The Taming of the Shrew

by: William Shakespeare

Original Text

Modern Text

What, up and down, carved like an apple tart?
Here’s snip and nip and cut and slish and slash,
Like to a censer in a barber’s shop.
Why, what i' devil’s name, tailor, call’st thou this?
What have you done? Carved it up and down like an apple tart? Snip and snip and cut and slash—it’s got more holes than a sieve! What in the world do you call this, tailor!

HORTENSIO

95 (aside) I see she’s like to have neither cap nor gown.

HORTENSIO

(to himself) I see she’s likely to have neither cap nor gown.

TAILOR

You bid me make it orderly and well,
According to the fashion and the time.

TAILOR

You told me to make it well and properly and in keeping with the current style.

PETRUCHIO

Marry, and did. But if you be remembered,
I did not bid you mar it to the time.
100Go, hop me over every kennel home,
For you shall hop without my custom, sir.
I’ll none of it. Hence, make your best of it.

PETRUCHIO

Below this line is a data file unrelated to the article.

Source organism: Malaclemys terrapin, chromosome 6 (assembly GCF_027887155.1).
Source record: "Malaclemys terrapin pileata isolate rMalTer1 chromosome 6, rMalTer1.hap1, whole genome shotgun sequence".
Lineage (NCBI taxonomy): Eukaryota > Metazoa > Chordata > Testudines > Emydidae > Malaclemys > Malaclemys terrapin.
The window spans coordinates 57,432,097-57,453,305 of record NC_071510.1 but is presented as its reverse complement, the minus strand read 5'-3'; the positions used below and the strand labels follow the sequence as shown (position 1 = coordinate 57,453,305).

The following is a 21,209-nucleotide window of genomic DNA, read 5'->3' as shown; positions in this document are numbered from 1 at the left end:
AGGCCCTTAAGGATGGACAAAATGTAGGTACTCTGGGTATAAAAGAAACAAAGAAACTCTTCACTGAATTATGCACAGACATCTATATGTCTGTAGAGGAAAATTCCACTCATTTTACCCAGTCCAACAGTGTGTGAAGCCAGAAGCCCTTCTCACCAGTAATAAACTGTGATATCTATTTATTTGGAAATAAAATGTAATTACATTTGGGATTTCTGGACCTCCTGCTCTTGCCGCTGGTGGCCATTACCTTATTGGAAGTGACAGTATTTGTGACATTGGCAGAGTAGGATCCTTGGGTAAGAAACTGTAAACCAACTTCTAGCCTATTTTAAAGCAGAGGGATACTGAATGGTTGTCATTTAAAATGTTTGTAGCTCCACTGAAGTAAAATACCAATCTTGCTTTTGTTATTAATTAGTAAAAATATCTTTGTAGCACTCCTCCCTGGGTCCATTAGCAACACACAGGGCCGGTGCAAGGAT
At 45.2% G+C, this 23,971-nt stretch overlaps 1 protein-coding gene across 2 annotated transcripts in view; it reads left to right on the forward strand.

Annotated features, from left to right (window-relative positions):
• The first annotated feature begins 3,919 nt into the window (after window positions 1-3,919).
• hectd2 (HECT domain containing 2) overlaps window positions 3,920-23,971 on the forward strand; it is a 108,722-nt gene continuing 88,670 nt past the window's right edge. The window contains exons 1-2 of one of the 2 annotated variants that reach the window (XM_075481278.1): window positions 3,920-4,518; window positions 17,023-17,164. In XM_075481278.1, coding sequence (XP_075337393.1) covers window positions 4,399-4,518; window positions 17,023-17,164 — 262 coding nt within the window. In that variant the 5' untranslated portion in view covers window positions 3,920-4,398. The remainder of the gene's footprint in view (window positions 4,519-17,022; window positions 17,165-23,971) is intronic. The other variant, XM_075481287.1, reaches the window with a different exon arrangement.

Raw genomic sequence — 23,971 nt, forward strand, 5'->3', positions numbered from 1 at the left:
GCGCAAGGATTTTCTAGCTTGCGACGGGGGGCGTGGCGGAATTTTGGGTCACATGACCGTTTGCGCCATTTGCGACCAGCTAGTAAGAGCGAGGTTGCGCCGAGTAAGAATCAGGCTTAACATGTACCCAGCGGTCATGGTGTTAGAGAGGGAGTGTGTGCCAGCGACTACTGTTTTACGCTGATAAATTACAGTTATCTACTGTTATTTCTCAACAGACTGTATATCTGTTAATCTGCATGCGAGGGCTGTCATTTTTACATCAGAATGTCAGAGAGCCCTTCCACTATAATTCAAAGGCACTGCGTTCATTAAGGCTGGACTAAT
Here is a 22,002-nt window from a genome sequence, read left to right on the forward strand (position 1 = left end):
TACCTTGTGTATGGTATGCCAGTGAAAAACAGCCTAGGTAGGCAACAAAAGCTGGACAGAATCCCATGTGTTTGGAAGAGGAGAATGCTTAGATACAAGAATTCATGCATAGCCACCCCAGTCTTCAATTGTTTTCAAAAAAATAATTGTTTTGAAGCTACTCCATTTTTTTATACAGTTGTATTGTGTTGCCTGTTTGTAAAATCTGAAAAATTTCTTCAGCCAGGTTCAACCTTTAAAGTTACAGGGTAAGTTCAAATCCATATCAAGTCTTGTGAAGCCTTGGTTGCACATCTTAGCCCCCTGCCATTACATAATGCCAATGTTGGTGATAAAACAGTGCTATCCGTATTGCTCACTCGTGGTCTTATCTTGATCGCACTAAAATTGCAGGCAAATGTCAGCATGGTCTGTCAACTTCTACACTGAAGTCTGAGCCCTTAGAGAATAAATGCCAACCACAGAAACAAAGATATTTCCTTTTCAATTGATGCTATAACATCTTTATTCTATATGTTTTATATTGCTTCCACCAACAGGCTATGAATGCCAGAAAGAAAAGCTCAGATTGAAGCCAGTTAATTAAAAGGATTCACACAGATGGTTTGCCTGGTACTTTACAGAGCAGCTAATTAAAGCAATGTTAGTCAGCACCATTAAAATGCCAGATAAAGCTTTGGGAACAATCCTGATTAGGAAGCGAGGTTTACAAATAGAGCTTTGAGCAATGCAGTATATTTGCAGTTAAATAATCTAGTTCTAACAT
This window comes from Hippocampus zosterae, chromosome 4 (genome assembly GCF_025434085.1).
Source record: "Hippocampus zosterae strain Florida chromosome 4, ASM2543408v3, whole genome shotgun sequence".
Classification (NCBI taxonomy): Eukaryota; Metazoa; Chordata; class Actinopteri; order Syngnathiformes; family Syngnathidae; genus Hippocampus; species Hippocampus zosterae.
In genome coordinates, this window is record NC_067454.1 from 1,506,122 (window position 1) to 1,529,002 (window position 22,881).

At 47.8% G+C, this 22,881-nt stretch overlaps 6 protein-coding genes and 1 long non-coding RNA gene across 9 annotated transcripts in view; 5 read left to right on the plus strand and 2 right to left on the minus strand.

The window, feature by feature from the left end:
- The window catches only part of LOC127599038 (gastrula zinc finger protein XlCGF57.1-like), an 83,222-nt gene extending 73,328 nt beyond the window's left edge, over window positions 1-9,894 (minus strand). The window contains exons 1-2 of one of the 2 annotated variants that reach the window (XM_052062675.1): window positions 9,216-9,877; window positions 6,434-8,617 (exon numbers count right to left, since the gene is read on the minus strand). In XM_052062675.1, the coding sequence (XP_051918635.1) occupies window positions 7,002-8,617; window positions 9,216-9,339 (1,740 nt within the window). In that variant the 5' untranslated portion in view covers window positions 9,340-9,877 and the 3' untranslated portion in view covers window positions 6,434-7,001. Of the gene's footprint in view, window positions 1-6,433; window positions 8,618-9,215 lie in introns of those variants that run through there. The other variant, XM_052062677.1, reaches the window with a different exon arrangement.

Certainly, I did. But if you remember, I didn’t tell you to parody the style. Go on home, sir. You’ve lost me as a customer. I won’t take it. Do whatever you want with it.

KATHERINE

I never saw a better-fashioned gown,
More quaint, more pleasing, nor more commendable.
105Belike you mean to make a puppet of me.

KATHERINE

I never saw a better-designed gown, more elegant and pleasing and well made. Perhaps you think you can make me into some sort of plaything?

PETRUCHIO

Why, true, he means to make a puppet of thee.

PETRUCHIO

Yes, that’s it! The tailor thinks he can make you into some sort of plaything.

TAILOR

She says your Worship means to make a puppet of her.

TAILOR

She says your Worship thinks you can make her into some sort of plaything.

PETRUCHIO

O monstrous arrogance! Thou liest, thou thread, thou thimble,
Thou yard, three-quarters, half-yard, quarter, nail!
110Thou flea, thou nit, thou winter cricket thou!
Braved in mine own house with a skein of thread?
Away, thou rag, thou quantity, thou remnant,
Or I shall so be-mete thee with thy yard
As thou shalt think on prating whilst thou liv’st!
115I tell thee, I, that thou hast marred her gown.

PETRUCHIO

What monstrous arrogance! It’s a lie, you thread, you thimble, you measurement! You flea, you louse, you winter cricket! Disrespected in my own house by a spool of thread! Get out of here you rag, you remnant, you piece of yardage, or I’ll measure you within an inch of your life with your own yardstick, and you’ll remember your yammering for the rest of your life. I tell you, you’ve ruined her gown.